An attorney representing East Hampton Town baymen said this week that his clients are prepared to "storm the beaches" if they are turned away from the stretch of ocean beach on Napeague where the New York State Supreme Court Appellate Division ruled earlier this year that town residents have no inherent access rights.
The court ruled on Feb. 3 that plaintiffs in lawsuits brought in 2009 own the beach to the mean high-water mark of the Atlantic Ocean, contrary to the 2016 State Supreme Court decision ruling that an 1882 deed in which the town trustees conveyed some 1,000 acres on Napeague to Arthur Benson "clearly reserved some rights 'to the inhabitants of East Hampton' and, arguably, 'the allowances for some public use.' " Following a court order earlier this month, town officials are enforcing a prohibition of vehicles on the 4,000-foot stretch of sand popularly known as Truck Beach.
But Daniel Rodgers said on Monday that "my clients are not going away. They are going to go to that beach and if they seek to block it, we'll find other ways to do it. They're going to land their boats on the beach. They're going to fish." His clients, he said, include Danny Lester, Nat Miller, and Paul Lester, among others.
The town and the town trustees, defendants in the lawsuits, contended that even if the homeowners associations established that titles to their respective properties extend to the mean high-water mark, the town nonetheless retained the right to allow the public to operate and park vehicles along the beach, including the portion owned by the homeowners associations, based on a reservation in the Benson deed. That contained a clause that "reserved to the inhabitants of the Town of East Hampton the right to land fish boats and netts [sic] to spread the netts [sic] on the adjacent sands and care for the fish and material as has been customary heretofore on the South Shore of the Town lying westerly of these conveyed premises."
The trustees, Mr. Rodgers asserted, "never had the right to do what they did. You don't sell property with a carve-out, you sell it with all rights and privileges." More important, he said, the wording regarding the spreading of nets on the sand and right to "care for the fish and material" clearly establishes fishermen's rights at the beach.
There were wheeled vehicles in 1882, Mr. Rodgers said, the only difference between then and now being how they were powered -- by horse versus engine. "I don't know how a judge will enforce this against people with trucks and a fishing pole," he said. "If they seek to block access by, say, putting boulders" at the beach access at the end of Napeague Lane, "preventing these ocean fishermen from launching their boats, we will storm the beach from the ocean. They're not going to stop us. They can't stop us. We have every intention, and every right as well. If police are there, we're going to walk right past them. If they get cited, so be it. This is something they really feel they have no choice on. This is where they earn their living."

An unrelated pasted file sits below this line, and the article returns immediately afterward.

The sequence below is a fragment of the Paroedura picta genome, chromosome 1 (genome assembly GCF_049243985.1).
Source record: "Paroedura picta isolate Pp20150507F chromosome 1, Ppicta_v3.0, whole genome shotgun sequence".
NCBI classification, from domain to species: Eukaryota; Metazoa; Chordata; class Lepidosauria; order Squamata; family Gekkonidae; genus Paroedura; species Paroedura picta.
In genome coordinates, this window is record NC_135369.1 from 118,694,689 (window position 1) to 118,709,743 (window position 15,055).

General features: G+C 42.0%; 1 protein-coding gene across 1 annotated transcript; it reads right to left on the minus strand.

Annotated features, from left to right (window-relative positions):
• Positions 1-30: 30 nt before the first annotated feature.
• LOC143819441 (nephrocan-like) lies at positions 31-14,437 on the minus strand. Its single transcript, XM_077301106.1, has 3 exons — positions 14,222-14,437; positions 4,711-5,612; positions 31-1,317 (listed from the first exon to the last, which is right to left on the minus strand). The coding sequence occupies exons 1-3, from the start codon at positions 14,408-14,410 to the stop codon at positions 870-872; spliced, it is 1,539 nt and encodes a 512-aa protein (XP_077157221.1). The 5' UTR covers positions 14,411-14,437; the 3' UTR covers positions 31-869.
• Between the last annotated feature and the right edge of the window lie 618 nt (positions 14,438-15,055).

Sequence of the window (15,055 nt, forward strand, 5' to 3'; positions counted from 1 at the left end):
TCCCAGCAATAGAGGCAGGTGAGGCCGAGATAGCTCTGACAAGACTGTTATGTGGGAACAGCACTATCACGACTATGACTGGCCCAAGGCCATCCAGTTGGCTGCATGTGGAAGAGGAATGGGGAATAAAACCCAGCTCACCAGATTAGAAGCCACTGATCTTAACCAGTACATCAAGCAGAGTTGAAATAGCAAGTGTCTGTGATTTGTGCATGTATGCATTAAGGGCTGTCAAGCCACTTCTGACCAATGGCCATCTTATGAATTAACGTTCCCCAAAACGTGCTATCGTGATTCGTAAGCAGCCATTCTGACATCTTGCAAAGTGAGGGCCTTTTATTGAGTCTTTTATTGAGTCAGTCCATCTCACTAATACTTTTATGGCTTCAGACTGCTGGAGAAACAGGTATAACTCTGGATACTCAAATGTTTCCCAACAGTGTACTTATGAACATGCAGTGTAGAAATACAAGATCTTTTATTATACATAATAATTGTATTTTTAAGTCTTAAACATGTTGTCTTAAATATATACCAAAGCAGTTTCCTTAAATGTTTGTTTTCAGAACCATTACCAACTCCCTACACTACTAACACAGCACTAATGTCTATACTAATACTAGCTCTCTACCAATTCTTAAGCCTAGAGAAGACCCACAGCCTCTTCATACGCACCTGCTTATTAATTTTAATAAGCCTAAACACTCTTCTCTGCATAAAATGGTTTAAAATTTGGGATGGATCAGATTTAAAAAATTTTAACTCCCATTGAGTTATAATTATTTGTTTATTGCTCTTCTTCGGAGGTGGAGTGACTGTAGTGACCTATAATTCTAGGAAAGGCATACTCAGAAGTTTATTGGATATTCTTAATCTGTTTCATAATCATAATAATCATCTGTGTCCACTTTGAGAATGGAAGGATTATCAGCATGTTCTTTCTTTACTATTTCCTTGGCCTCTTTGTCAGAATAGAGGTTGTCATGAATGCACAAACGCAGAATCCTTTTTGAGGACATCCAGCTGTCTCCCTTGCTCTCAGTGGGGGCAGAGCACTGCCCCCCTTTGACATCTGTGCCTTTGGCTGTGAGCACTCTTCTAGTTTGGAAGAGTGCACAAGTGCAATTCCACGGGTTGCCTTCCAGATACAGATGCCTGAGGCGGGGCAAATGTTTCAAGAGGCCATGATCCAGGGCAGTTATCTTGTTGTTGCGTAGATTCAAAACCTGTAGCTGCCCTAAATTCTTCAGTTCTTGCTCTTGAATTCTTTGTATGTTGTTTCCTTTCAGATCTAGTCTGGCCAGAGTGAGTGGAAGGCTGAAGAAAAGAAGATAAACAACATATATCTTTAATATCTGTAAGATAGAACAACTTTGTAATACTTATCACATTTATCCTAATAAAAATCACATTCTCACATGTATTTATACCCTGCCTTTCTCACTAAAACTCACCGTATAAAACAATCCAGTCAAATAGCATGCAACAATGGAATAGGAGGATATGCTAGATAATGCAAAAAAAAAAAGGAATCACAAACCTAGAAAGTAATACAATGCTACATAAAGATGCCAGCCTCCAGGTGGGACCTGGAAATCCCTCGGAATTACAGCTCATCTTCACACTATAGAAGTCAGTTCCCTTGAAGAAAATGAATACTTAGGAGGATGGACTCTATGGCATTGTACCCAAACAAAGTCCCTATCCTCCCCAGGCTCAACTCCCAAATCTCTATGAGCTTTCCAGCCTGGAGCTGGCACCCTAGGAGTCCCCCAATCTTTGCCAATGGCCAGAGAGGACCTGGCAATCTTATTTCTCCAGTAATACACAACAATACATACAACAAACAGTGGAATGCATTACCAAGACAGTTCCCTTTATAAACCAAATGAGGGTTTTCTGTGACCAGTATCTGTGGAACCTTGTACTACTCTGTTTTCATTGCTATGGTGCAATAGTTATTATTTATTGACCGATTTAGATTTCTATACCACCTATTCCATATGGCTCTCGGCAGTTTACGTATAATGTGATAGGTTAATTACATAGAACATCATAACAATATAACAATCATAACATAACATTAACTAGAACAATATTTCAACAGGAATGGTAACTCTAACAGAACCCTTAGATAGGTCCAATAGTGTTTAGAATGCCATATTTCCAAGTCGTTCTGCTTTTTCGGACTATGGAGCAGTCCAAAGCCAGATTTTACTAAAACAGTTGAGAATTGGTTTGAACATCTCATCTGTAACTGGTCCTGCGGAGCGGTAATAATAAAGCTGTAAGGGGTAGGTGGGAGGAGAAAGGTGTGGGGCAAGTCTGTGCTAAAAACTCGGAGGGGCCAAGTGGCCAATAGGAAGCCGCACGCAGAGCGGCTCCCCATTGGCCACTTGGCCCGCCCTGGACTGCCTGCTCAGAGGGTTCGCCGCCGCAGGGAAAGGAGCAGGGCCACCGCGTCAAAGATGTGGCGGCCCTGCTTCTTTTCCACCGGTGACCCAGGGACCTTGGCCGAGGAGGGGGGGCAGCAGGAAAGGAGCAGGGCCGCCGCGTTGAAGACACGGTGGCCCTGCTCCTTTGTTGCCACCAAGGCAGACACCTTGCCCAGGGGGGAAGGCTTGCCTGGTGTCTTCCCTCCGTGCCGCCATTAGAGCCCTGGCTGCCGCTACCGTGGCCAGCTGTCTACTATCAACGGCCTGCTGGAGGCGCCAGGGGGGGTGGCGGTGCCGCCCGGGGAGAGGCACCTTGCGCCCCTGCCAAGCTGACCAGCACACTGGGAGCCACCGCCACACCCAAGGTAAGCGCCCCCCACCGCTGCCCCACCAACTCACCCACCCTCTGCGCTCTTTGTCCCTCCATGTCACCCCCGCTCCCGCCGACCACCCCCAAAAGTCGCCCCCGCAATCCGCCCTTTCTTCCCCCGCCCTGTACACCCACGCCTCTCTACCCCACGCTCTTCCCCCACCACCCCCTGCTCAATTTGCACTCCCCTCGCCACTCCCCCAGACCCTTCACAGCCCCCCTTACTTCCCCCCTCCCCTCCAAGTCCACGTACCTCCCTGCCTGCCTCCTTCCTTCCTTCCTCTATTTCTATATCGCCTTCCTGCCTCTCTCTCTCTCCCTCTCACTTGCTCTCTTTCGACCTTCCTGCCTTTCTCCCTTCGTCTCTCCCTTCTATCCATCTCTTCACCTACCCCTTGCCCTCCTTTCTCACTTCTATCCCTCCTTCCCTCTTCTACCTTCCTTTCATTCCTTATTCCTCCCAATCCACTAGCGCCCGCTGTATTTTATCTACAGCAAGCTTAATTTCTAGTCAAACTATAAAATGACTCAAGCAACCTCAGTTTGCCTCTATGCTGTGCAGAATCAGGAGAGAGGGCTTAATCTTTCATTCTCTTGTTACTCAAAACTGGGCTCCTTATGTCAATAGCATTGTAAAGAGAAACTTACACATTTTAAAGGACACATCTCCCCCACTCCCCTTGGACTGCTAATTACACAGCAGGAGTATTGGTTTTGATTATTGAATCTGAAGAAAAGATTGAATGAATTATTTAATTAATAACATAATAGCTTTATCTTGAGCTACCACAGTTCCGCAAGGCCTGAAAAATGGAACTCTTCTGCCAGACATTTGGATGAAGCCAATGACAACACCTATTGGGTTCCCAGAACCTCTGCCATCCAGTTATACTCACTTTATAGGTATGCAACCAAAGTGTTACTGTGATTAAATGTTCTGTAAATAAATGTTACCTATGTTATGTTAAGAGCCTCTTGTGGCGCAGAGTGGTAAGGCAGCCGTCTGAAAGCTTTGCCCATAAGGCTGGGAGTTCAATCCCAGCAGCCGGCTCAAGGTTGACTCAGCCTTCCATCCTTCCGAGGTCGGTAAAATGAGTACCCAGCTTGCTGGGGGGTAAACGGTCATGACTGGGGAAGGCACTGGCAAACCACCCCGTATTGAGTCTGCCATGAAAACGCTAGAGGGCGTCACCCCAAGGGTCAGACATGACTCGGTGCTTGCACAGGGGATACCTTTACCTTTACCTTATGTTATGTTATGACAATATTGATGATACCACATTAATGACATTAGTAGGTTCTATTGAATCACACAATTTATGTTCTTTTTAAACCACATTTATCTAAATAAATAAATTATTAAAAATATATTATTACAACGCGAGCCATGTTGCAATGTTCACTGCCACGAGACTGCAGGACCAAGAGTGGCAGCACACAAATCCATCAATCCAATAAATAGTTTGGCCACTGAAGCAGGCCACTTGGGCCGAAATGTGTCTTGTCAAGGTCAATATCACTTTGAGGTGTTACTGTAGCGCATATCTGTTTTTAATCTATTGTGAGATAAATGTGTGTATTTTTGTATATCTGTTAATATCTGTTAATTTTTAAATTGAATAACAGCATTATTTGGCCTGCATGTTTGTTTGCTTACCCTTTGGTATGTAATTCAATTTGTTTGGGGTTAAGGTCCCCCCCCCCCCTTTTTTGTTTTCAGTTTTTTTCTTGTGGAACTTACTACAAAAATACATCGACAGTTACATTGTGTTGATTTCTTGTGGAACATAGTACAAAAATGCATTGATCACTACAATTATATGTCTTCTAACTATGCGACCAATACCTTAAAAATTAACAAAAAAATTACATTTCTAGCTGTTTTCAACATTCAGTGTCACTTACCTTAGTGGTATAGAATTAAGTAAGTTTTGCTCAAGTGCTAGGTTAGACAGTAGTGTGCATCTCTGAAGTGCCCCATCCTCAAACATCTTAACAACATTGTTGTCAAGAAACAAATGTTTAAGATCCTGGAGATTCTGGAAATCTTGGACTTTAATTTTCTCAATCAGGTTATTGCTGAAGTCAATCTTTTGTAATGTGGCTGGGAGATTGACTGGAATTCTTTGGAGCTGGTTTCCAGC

"I'm furious," Mr. Miller said on Monday. "I just think it's a crime that these people move out here, hell bent on destroying the fabric of what this place is. It's just wrong."
In the wake of the Feb. 3 decision, the town posted signs stating that vehicular access to the beach was for fishing and fishing-related purposes only. But on June 4, the court granted the property owners a temporary restraining order demanding that the town "prohibit and prevent any and all driving and/or parking on the beaches owned by the plaintiff homeowners associations" or face being held in contempt of court. "We need to take every step necessary in order to ensure our traditional beach access rights, no matter where they are within the township, and I'm committed to using every possible means to do so," Supervisor Peter Van Scoyoc said last week.
Prior to the 2016 decision in the town and trustees' favor, town officials had been planning to ensure public access by taking the land through eminent domain. The plan was suspended in light of the court's 2016 rejection of the property owners' claims. Mr. Van Scoyoc said last week that the town may pursue that option after all.
Mr. Miller, a former trustee, is unhappy with that governing body and with the town board. "The town had the ability to condemn the beach after the first legal case in our favor, and they didn't," he said. "Deep down, I think the representatives of this town are catering to these people," referring to the plaintiffs. "They had an opportunity to squash this problem and they haven't done it."
"A lot of good people have moved here from afar, and that's what makes America great," he said. "But these few with power and wealth are destroying it." There are but a handful of baymen left, he said, and "for the last 20 or 30 years they've been taking a little bit at a time, a little bit at a time, a little bit at a time." Soon, he said, "we're not going to have anything left. It hurts."
Like Mr. Rodgers, he pledged civil disobedience if necessary. "We're not stopping," he said. "If we don't do something, they're going to take everything."
Correction: The original caption for the photo accompanying this story incorrectly stated that East Hampton Town had erected the sign. It was not erected by the town.